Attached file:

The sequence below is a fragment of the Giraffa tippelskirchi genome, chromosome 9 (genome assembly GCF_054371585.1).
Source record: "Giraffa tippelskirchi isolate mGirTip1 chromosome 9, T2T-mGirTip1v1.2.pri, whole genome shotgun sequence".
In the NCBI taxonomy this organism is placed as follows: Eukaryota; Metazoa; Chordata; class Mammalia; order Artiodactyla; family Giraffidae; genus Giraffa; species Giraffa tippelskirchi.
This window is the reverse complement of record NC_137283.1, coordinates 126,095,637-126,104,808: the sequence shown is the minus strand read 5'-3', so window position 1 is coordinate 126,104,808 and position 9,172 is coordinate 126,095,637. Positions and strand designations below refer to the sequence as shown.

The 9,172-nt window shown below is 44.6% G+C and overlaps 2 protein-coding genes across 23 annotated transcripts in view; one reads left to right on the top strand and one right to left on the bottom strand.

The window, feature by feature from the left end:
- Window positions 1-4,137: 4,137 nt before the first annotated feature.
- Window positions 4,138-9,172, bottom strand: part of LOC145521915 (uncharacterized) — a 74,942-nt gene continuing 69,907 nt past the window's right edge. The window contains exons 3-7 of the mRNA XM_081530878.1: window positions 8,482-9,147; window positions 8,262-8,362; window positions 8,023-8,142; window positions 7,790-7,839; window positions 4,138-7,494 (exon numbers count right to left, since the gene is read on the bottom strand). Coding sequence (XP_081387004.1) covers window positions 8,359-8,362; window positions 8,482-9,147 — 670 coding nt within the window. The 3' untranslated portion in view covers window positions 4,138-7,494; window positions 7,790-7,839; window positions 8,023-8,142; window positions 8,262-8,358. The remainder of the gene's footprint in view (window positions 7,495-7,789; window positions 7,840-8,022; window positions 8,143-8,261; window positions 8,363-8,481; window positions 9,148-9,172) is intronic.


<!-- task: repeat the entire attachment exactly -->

The sequence below is a fragment of the Giraffa tippelskirchi genome, chromosome 9 (genome assembly GCF_054371585.1).
Source record: "Giraffa tippelskirchi isolate mGirTip1 chromosome 9, T2T-mGirTip1v1.2.pri, whole genome shotgun sequence".
In the NCBI taxonomy this organism is placed as follows: Eukaryota; Metazoa; Chordata; class Mammalia; order Artiodactyla; family Giraffidae; genus Giraffa; species Giraffa tippelskirchi.
This window is the reverse complement of record NC_137283.1, coordinates 126,095,637-126,104,808: the sequence shown is the minus strand read 5'-3', so window position 1 is coordinate 126,104,808 and position 9,172 is coordinate 126,095,637. Positions and strand designations below refer to the sequence as shown.

The 9,172-nt window shown below is 44.6% G+C and overlaps 2 protein-coding genes across 23 annotated transcripts in view; one reads left to right on the top strand and one right to left on the bottom strand.

The window, feature by feature from the left end:
- Window positions 1-4,137: 4,137 nt before the first annotated feature.
- Window positions 4,138-9,172, bottom strand: part of LOC145521915 (uncharacterized) — a 74,942-nt gene continuing 69,907 nt past the window's right edge. The window contains exons 3-7 of the mRNA XM_081530878.1: window positions 8,482-9,147; window positions 8,262-8,362; window positions 8,023-8,142; window positions 7,790-7,839; window positions 4,138-7,494 (exon numbers count right to left, since the gene is read on the bottom strand). Coding sequence (XP_081387004.1) covers window positions 8,359-8,362; window positions 8,482-9,147 — 670 coding nt within the window. The 3' untranslated portion in view covers window positions 4,138-7,494; window positions 7,790-7,839; window positions 8,023-8,142; window positions 8,262-8,358. The remainder of the gene's footprint in view (window positions 7,495-7,789; window positions 7,840-8,022; window positions 8,143-8,261; window positions 8,363-8,481; window positions 9,148-9,172) is intronic.